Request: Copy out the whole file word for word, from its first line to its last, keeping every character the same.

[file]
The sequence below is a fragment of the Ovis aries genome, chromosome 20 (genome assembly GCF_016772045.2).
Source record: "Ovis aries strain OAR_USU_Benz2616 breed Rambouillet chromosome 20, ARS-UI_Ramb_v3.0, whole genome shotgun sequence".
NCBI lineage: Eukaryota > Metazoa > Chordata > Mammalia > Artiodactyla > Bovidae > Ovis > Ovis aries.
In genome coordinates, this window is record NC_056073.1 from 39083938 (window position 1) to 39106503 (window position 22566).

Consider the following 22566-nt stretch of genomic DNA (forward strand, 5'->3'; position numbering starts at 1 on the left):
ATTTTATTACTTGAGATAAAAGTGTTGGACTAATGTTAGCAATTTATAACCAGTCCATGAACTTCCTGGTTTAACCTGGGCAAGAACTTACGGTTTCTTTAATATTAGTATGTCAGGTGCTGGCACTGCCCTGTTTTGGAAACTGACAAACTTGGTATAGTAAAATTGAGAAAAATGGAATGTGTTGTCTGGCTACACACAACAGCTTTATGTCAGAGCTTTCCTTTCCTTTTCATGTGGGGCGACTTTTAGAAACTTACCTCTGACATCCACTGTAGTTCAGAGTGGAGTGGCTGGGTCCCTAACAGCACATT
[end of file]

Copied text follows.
The sequence below is a fragment of the Ovis aries genome, chromosome 20 (genome assembly GCF_016772045.2).
Source record: "Ovis aries strain OAR_USU_Benz2616 breed Rambouillet chromosome 20, ARS-UI_Ramb_v3.0, whole genome shotgun sequence".
NCBI lineage: Eukaryota > Metazoa > Chordata > Mammalia > Artiodactyla > Bovidae > Ovis > Ovis aries.
In genome coordinates, this window is record NC_056073.1 from 39083938 (window position 1) to 39106503 (window position 22566).

Consider the following 22566-nt stretch of genomic DNA (forward strand, 5'->3'; position numbering starts at 1 on the left):
ATTTTATTACTTGAGATAAAAGTGTTGGACTAATGTTAGCAATTTATAACCAGTCCATGAACTTCCTGGTTTAACCTGGGCAAGAACTTACGGTTTCTTTAATATTAGTATGTCAGGTGCTGGCACTGCCCTGTTTTGGAAACTGACAAACTTGGTATAGTAAAATTGAGAAAAATGGAATGTGTTGTCTGGCTACACACAACAGCTTTATGTCAGAGCTTTCCTTTCCTTTTCATGTGGGGCGACTTTTAGAAACTTACCTCTGACATCCACTGTAGTTCAGAGTGGAGTGGCTGGGTCCCTAACAGCACATT